How can transnational internet gambling benefit the Ukrainian economy?

Easy. Legalise online gaming and sports betting, but insist on strict license conditions that include the requirement to have a physical presence in Ukraine and to pay tax in Ukraine. All other internet gambling companies from outside Ukraine would be banned.


The Ukrainian gambling industry was closed down without warning in 2009. How can potential investors be convinced that this will not happen again?

Many in the international gaming industry are concerned about this issue. Ultimately, it is a question of good faith and appreciating why the gambling industry is returning to Ukraine, which is to generate tax revenues. The fact that the government is seeking dialogue with the gaming industry is a good indication that the return of the gambling industry is not being viewed as a short-term fix for budget shortfalls. Theoretically, any future government could choose to close the industry down again, but the chances of it happening again as it did in 2009, ‘purely coincidentally’ at the same time as Russia closed down its own gambling industry, are remote.   


How could the Ukrainian gaming industry stand out from similar gaming options in other regional countries?

If the government listens to industry experts then Ukraine could become the best gambling jurisdiction in Eastern Europe. Reasonable taxation and strong enforcement against illegal operations will create an environment where gambling becomes part of the normal landscape and not something dirty. Ukraine has great IT and game developers already. These sectors will flourish in a legalized gambling environment.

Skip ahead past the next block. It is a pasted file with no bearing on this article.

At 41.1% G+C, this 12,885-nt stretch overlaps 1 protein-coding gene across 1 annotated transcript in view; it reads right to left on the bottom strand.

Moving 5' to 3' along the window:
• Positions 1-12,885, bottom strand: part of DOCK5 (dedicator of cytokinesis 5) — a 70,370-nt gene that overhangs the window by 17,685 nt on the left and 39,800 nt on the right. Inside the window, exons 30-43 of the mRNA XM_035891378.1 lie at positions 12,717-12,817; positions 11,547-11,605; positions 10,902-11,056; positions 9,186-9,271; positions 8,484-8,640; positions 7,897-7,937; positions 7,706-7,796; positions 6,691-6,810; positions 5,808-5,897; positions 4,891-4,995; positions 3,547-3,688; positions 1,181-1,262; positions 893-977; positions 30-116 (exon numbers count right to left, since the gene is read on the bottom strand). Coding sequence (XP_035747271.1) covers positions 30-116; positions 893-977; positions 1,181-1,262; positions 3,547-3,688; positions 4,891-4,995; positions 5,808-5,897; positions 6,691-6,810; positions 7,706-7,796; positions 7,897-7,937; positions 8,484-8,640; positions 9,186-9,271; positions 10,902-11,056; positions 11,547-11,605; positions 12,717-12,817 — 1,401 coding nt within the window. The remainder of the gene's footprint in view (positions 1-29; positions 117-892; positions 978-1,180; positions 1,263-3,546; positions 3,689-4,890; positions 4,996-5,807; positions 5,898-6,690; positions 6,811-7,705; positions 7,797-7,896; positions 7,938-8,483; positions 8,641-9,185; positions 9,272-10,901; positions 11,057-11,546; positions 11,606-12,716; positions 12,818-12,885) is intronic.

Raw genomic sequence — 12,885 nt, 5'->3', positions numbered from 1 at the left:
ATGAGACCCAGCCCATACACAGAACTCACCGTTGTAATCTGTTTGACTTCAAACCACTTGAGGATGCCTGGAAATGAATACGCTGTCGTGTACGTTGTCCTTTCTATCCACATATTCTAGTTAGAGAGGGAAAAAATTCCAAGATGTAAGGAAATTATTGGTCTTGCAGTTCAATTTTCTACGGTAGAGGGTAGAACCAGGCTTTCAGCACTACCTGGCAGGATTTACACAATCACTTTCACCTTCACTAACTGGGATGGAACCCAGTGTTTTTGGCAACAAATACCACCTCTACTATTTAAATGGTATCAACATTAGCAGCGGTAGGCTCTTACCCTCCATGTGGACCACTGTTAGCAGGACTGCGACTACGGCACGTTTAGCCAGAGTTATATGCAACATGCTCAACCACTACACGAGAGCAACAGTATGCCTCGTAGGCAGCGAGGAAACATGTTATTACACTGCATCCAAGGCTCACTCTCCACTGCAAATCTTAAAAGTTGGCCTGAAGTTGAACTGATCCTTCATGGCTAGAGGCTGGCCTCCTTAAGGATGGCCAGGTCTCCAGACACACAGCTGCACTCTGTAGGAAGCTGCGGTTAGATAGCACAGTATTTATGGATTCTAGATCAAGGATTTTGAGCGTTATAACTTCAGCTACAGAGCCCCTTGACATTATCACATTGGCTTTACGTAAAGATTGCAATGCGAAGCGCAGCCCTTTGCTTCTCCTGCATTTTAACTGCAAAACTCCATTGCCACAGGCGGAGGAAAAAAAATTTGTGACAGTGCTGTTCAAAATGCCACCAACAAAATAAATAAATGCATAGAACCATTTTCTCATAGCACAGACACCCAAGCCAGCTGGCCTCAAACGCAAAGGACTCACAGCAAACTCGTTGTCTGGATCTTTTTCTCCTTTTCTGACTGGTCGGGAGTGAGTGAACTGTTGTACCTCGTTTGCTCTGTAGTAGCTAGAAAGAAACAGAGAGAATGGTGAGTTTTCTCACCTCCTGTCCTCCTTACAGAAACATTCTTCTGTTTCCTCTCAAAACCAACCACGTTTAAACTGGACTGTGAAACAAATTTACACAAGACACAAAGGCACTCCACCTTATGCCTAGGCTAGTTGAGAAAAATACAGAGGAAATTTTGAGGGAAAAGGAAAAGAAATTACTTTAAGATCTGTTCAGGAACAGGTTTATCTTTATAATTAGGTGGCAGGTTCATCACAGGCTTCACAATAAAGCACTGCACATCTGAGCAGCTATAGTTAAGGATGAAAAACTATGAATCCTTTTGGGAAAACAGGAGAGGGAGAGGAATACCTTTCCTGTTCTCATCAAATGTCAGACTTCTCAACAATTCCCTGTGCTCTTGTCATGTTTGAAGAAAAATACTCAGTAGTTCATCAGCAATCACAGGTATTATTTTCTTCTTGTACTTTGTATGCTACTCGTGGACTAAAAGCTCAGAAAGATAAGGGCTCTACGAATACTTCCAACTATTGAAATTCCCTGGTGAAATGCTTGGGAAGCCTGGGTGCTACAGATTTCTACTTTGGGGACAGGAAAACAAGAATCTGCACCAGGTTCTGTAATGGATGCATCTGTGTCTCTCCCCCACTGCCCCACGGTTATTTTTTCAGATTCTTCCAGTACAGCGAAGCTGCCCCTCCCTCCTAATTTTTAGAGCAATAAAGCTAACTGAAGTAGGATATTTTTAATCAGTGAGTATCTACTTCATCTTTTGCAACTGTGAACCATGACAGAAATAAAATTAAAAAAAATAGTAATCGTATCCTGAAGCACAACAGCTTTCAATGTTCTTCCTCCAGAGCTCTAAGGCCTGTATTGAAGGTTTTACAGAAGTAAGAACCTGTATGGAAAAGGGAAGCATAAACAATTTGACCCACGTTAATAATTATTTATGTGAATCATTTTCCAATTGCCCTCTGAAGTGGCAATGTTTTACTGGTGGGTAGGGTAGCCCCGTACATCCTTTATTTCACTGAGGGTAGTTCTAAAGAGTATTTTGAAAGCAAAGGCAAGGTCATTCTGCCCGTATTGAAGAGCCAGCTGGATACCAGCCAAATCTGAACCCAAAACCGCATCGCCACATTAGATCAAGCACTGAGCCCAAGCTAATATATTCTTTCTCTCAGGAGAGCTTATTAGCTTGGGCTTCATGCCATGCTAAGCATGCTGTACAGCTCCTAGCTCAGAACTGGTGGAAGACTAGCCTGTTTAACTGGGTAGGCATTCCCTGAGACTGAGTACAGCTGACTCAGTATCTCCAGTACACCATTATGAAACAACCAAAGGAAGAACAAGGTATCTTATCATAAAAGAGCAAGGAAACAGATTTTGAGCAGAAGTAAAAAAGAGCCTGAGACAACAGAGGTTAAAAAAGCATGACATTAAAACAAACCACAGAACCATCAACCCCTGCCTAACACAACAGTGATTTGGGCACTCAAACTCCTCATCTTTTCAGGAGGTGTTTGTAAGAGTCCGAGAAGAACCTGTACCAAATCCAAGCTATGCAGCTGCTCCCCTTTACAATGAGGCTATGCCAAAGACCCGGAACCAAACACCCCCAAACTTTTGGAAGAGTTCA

What will be on the agenda at the ‘Game On’ forum?

We expect a number of senior government speakers including a business breakfast with Prime Minister Arseniy Yatsenyuk. On the casino side, we have Olympic Group CEO Madis Jaager, and Michael Boettcher of Storm Entertainment. Legally we will have the team at DLA Piper on hand to give pan-European views on legislation and tax. There will also be plenty of networking opportunities. We kick off in style with a delegate reception hosted by Macallan Whisky on the opening night. Our lead sponsor Parimatch will be hosting a VIP reception at a newly built sports betting complex in the heart of Kyiv that is already prepared for instant opening once Ukrainian legislation changes.


About the interviewee: Glyn Thomas is the Chief Editor of Casino Life magazine and the organizer of the ‘Game On’ gambling forum in Kyiv



Game On! Bringing gambling back to Ukraine

13-14 October

Hilton Hotel Kyiv